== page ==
US Shoots Down IMF Funding Plan
A plan developed by emerging markets to bolster the IMF's resources in an effort to aid the eurozone crisis has been shot down by the US Treasury Secretary.
Larger developing countries, such as Brazil, China and India, were believed to favour pumping around $350bn into the IMF as part of a crisis-fighting tool.
The funds, which would not require the IMF to change its voting structure, could then have been as backstops to ensure that struggling eurozone states, such as Italy and Spain, would be prevented from becoming engulfed in the EU's sovereign debt crisis.
Speaking outside a G20 finance ministers meeting, South African minister of finance Pravin Gordhan had added that the EU and the IMF may have "inadequate resources" to deal with the crisis.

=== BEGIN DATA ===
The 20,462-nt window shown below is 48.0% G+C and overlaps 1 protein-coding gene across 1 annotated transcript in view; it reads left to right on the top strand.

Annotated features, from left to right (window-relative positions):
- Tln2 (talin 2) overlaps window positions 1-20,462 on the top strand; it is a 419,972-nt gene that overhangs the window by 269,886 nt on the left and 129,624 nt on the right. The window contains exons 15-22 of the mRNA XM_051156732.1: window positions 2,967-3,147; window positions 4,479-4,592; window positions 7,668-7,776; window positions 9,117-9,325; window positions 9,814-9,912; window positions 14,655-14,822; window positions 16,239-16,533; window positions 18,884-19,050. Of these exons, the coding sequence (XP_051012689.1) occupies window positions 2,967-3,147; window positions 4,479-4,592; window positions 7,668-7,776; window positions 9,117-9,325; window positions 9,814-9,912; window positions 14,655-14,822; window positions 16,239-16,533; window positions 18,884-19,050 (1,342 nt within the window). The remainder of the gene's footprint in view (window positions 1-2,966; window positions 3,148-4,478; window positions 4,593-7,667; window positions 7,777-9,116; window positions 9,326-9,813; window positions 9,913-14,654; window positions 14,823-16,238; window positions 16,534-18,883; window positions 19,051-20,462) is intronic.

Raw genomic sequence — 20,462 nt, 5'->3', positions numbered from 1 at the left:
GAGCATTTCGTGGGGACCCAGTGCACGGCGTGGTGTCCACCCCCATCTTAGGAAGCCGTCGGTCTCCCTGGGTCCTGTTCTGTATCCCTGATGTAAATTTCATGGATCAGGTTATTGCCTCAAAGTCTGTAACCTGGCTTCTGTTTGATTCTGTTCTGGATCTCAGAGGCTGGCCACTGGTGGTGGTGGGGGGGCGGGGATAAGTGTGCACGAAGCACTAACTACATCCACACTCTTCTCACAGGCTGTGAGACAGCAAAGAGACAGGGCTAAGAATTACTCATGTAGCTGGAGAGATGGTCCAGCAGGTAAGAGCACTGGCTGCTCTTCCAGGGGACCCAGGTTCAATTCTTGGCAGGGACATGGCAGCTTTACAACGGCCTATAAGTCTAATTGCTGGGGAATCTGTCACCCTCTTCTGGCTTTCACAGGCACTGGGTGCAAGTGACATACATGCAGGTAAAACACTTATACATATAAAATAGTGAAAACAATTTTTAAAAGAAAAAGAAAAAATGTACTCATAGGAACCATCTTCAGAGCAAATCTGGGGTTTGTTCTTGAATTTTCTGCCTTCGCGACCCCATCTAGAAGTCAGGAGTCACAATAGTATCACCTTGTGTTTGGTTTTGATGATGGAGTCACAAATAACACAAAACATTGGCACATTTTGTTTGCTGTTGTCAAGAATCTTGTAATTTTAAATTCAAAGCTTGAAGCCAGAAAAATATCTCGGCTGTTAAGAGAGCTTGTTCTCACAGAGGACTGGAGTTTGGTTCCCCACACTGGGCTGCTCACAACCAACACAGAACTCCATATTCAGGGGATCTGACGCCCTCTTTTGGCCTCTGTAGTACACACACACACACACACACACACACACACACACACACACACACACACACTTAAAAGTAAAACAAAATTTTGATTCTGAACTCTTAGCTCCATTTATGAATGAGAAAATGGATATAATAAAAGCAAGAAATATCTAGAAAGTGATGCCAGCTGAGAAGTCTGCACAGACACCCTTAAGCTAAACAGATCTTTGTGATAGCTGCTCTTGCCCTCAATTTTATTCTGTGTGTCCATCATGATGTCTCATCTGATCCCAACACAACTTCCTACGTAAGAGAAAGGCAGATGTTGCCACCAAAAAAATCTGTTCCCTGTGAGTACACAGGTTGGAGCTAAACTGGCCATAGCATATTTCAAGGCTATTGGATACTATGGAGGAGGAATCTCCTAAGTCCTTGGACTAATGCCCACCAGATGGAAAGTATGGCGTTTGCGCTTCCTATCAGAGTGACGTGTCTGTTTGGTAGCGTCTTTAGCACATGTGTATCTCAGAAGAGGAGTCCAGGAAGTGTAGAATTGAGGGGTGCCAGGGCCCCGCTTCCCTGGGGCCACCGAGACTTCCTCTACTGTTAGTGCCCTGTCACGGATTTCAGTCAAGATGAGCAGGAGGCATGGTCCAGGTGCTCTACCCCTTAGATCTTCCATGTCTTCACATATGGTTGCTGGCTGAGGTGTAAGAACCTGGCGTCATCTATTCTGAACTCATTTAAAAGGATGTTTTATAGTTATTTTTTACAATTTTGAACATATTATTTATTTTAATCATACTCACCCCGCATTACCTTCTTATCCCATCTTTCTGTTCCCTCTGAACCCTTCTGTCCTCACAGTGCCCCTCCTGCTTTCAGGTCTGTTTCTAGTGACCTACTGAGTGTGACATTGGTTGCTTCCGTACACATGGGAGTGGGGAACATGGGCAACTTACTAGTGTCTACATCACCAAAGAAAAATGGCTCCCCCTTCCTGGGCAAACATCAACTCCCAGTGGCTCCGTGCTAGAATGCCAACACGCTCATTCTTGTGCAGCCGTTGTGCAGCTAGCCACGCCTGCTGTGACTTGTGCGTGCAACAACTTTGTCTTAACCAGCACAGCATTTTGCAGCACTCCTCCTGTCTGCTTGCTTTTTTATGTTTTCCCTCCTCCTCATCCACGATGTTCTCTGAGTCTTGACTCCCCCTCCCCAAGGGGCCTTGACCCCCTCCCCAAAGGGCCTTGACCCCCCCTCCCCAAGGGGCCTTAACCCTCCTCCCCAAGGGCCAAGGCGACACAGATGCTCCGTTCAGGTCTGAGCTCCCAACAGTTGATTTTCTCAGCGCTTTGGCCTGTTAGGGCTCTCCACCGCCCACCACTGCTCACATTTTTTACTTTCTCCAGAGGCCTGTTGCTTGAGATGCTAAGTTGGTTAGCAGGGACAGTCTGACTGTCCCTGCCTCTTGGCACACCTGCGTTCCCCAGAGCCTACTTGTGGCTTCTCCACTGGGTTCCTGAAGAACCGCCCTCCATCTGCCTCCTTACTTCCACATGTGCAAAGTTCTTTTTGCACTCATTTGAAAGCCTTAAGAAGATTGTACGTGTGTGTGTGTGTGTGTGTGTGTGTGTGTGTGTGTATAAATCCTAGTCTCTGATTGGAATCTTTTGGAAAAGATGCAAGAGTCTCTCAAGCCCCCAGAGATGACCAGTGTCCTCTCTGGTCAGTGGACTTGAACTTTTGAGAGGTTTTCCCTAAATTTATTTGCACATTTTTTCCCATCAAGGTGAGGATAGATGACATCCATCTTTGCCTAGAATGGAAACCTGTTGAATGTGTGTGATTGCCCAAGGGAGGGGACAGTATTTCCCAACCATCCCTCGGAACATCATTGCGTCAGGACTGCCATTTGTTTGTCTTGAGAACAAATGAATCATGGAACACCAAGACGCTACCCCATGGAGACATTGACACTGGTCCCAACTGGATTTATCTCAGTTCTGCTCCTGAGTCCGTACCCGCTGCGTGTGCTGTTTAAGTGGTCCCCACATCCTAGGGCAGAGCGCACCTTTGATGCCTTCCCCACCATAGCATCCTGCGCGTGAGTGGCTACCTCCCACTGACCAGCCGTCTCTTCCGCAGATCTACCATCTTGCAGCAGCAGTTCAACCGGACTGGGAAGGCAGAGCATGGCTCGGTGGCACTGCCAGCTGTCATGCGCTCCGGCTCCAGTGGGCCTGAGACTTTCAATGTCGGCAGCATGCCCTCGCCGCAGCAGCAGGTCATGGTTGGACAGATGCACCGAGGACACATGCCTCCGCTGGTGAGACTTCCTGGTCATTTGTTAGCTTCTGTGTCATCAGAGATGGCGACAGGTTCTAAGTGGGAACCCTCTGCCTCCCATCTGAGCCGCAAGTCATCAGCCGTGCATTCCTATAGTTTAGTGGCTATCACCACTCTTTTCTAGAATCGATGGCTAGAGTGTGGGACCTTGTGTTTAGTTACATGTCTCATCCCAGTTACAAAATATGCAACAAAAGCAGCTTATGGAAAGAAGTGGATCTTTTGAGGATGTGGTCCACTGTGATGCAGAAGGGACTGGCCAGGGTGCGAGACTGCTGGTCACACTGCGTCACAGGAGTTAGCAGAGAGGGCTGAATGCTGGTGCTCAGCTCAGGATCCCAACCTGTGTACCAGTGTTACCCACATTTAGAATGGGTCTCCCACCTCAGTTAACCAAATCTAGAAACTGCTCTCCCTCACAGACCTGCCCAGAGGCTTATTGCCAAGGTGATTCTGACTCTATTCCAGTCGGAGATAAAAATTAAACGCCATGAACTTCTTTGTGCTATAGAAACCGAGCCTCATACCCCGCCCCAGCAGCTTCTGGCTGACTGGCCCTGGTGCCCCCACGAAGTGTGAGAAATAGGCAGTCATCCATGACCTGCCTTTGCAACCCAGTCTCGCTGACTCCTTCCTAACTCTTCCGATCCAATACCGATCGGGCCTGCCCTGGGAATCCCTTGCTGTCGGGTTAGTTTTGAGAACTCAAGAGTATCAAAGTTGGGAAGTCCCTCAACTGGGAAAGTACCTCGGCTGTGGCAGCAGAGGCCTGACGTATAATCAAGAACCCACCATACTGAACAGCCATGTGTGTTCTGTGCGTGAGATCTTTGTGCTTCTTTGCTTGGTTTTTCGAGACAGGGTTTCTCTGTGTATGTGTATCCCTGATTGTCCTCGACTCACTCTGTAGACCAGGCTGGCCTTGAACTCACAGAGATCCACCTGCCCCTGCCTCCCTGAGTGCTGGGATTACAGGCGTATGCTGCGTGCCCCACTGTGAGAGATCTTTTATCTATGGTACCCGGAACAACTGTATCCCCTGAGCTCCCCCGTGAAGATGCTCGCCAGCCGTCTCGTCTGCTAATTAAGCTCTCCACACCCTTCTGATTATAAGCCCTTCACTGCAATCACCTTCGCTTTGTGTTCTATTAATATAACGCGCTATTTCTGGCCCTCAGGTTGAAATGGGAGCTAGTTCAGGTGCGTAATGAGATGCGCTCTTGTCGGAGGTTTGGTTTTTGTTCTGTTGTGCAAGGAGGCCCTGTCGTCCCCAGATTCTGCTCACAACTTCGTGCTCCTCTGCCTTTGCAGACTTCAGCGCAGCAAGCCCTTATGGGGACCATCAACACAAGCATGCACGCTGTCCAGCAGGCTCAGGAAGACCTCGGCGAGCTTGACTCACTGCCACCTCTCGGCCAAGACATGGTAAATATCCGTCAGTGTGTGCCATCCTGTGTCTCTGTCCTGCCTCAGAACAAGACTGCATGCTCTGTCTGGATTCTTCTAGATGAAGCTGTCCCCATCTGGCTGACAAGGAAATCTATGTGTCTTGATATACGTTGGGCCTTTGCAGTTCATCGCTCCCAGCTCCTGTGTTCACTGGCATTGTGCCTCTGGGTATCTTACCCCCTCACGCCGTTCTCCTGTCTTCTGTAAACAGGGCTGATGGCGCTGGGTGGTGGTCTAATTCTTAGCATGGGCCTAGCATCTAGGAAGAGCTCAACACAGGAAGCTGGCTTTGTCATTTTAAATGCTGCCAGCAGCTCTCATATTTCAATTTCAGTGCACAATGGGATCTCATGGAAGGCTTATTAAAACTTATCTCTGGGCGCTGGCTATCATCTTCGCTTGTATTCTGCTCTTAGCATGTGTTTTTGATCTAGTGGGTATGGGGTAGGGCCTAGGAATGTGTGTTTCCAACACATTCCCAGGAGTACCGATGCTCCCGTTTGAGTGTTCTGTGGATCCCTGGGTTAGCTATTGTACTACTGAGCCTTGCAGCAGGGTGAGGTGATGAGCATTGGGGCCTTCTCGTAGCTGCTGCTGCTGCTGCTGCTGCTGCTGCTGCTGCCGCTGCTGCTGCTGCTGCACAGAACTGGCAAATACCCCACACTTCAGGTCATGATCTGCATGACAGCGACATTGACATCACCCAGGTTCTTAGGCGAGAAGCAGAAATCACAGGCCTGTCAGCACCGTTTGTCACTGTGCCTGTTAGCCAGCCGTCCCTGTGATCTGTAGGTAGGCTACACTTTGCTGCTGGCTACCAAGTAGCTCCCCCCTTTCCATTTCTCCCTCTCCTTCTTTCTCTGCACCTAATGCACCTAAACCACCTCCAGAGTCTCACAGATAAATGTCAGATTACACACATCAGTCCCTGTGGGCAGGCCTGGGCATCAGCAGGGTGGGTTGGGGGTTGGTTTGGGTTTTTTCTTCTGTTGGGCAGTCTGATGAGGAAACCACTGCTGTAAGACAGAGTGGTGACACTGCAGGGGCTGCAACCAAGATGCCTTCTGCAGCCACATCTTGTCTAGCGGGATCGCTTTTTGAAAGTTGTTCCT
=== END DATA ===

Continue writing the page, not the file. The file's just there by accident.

But in an interview with CNBC, US treasury secretary Treasury Secretary Tim Geithner said that the IMF, along with Europe, currently has "very substantial uncommitted resources" available to tackle the crisis. The emerging markets' plan is also believed to have run into opposition from a number of other countries, including Japan and Germany, Reuters said.
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